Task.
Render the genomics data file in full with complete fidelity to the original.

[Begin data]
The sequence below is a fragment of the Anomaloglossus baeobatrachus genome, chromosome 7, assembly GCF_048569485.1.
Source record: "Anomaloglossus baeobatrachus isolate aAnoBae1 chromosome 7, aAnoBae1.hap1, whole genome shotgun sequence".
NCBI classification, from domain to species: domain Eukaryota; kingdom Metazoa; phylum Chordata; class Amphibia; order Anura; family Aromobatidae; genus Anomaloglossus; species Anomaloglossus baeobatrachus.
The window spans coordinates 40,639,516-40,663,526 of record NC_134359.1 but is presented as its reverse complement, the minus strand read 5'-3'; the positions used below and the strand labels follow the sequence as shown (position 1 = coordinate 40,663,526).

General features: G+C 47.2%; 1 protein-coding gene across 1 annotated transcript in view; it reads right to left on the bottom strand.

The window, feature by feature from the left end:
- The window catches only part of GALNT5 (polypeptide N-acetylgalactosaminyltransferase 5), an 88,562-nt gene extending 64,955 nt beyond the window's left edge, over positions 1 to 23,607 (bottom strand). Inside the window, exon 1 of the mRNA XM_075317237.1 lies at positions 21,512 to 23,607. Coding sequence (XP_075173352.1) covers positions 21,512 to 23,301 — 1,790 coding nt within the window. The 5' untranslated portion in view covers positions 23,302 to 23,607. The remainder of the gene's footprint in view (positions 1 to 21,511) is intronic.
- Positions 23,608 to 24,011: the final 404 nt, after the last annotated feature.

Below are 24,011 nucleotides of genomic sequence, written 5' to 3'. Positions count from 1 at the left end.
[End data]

The sequence below is a fragment of the Anomaloglossus baeobatrachus genome, chromosome 7, assembly GCF_048569485.1.
Source record: "Anomaloglossus baeobatrachus isolate aAnoBae1 chromosome 7, aAnoBae1.hap1, whole genome shotgun sequence".
NCBI classification, from domain to species: domain Eukaryota; kingdom Metazoa; phylum Chordata; class Amphibia; order Anura; family Aromobatidae; genus Anomaloglossus; species Anomaloglossus baeobatrachus.
The window spans coordinates 40,639,516-40,663,526 of record NC_134359.1 but is presented as its reverse complement, the minus strand read 5'-3'; the positions used below and the strand labels follow the sequence as shown (position 1 = coordinate 40,663,526).

General features: G+C 47.2%; 1 protein-coding gene across 1 annotated transcript in view; it reads right to left on the bottom strand.

The window, feature by feature from the left end:
- The window catches only part of GALNT5 (polypeptide N-acetylgalactosaminyltransferase 5), an 88,562-nt gene extending 64,955 nt beyond the window's left edge, over positions 1 to 23,607 (bottom strand). Inside the window, exon 1 of the mRNA XM_075317237.1 lies at positions 21,512 to 23,607. Coding sequence (XP_075173352.1) covers positions 21,512 to 23,301 — 1,790 coding nt within the window. The 5' untranslated portion in view covers positions 23,302 to 23,607. The remainder of the gene's footprint in view (positions 1 to 21,511) is intronic.
- Positions 23,608 to 24,011: the final 404 nt, after the last annotated feature.

Below are 24,011 nucleotides of genomic sequence, written 5' to 3'. Positions count from 1 at the left end.